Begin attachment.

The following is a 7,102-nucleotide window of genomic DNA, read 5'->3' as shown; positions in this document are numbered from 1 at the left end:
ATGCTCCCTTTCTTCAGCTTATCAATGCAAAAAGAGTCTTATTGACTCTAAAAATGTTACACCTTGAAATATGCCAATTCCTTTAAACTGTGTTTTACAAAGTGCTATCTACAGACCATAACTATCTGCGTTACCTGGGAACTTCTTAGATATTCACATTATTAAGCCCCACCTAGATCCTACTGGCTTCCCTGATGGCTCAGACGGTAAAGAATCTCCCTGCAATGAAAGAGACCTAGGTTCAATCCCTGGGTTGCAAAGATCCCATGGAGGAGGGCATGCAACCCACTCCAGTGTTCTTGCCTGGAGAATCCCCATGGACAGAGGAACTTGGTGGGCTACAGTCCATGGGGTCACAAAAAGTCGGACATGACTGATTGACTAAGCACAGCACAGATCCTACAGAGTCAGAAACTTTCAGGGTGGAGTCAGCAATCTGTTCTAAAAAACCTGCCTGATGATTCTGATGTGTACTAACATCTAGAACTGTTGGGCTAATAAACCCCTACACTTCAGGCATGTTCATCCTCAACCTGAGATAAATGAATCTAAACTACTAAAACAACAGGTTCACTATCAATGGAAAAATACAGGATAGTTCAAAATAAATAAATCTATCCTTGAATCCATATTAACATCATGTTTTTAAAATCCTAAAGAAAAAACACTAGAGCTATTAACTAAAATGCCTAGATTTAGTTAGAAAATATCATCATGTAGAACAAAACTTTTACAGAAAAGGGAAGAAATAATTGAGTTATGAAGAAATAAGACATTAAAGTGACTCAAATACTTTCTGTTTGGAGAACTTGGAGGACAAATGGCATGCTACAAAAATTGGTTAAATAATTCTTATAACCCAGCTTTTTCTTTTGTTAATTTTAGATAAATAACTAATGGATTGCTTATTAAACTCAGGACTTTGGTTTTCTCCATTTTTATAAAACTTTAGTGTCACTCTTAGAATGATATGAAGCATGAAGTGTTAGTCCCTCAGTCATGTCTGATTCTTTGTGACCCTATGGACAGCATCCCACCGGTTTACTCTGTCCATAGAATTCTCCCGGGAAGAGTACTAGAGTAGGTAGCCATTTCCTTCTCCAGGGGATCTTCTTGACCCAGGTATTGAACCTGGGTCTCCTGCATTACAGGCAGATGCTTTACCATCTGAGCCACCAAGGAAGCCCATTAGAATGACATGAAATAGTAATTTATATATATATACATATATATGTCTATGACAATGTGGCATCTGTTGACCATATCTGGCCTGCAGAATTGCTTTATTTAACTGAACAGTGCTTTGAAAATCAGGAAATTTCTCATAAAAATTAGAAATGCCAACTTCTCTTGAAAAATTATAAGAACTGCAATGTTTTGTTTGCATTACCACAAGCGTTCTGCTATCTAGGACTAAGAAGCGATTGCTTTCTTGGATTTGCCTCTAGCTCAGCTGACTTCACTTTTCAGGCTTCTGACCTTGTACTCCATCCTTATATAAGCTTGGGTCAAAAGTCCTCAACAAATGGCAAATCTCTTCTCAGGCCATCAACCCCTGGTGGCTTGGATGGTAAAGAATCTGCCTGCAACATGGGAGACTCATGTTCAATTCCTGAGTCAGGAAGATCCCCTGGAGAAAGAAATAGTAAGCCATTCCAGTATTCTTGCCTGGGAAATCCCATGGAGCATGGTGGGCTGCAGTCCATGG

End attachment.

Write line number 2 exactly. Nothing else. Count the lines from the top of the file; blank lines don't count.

ATGCTCCCTTTCTTCAGCTTATCAATGCAAAAAGAGTCTTATTGACTCTAAAAATGTTACACCTTGAAATATGCCAATTCCTTTAAACTGTGTTTTACAAAGTGCTATCTACAGACCATAACTATCTGCGTTACCTGGGAACTTCTTAGATATTCACATTATTAAGCCCCACCTAGATCCTACTGGCTTCCCTGATGGCTCAGACGGTAAAGAATCTCCCTGCAATGAAAGAGACCTAGGTTCAATCCCTGGGTTGCAAAGATCCCATGGAGGAGGGCATGCAACCCACTCCAGTGTTCTTGCCTGGAGAATCCCCATGGACAGAGGAACTTGGTGGGCTACAGTCCATGGGGTCACAAAAAGTCGGACATGACTGATTGACTAAGCACAGCACAGATCCTACAGAGTCAGAAACTTTCAGGGTGGAGTCAGCAATCTGTTCTAAAAAACCTGCCTGATGATTCTGATGTGTACTAACATCTAGAACTGTTGGGCTAATAAACCCCTACACTTCAGGCATGTTCATCCTCAACCTGAGATAAATGAATCTAAACTACTAAAACAACAGGTTCACTATCAATGGAAAAATACAGGATAGTTCAAAATAAATAAATCTATCCTTGAATCCATATTAACATCATGTTTTTAAAATCCTAAAGAAAAAACACTAGAGCTATTAACTAAAATGCCTAGATTTAGTTAGAAAATATCATCATGTAGAACAAAACTTTTACAGAAAAGGGAAGAAATAATTGAGTTATGAAGAAATAAGACATTAAAGTGACTCAAATACTTTCTGTTTGGAGAACTTGGAGGACAAATGGCATGCTACAAAAATTGGTTAAATAATTCTTATAACCCAGCTTTTTCTTTTGTTAATTTTAGATAAATAACTAATGGATTGCTTATTAAACTCAGGACTTTGGTTTTCTCCATTTTTATAAAACTTTAGTGTCACTCTTAGAATGATATGAAGCATGAAGTGTTAGTCCCTCAGTCATGTCTGATTCTTTGTGACCCTATGGACAGCATCCCACCGGTTTACTCTGTCCATAGAATTCTCCCGGGAAGAGTACTAGAGTAGGTAGCCATTTCCTTCTCCAGGGGATCTTCTTGACCCAGGTATTGAACCTGGGTCTCCTGCATTACAGGCAGATGCTTTACCATCTGAGCCACCAAGGAAGCCCATTAGAATGACATGAAATAGTAATTTATATATATATACATATATATGTCTATGACAATGTGGCATCTGTTGACCATATCTGGCCTGCAGAATTGCTTTATTTAACTGAACAGTGCTTTGAAAATCAGGAAATTTCTCATAAAAATTAGAAATGCCAACTTCTCTTGAAAAATTATAAGAACTGCAATGTTTTGTTTGCATTACCACAAGCGTTCTGCTATCTAGGACTAAGAAGCGATTGCTTTCTTGGATTTGCCTCTAGCTCAGCTGACTTCACTTTTCAGGCTTCTGACCTTGTACTCCATCCTTATATAAGCTTGGGTCAAAAGTCCTCAACAAATGGCAAATCTCTTCTCAGGCCATCAACCCCTGGTGGCTTGGATGGTAAAGAATCTGCCTGCAACATGGGAGACTCATGTTCAATTCCTGAGTCAGGAAGATCCCCTGGAGAAAGAAATAGTAAGCCATTCCAGTATTCTTGCCTGGGAAATCCCATGGAGCATGGTGGGCTGCAGTCCATGG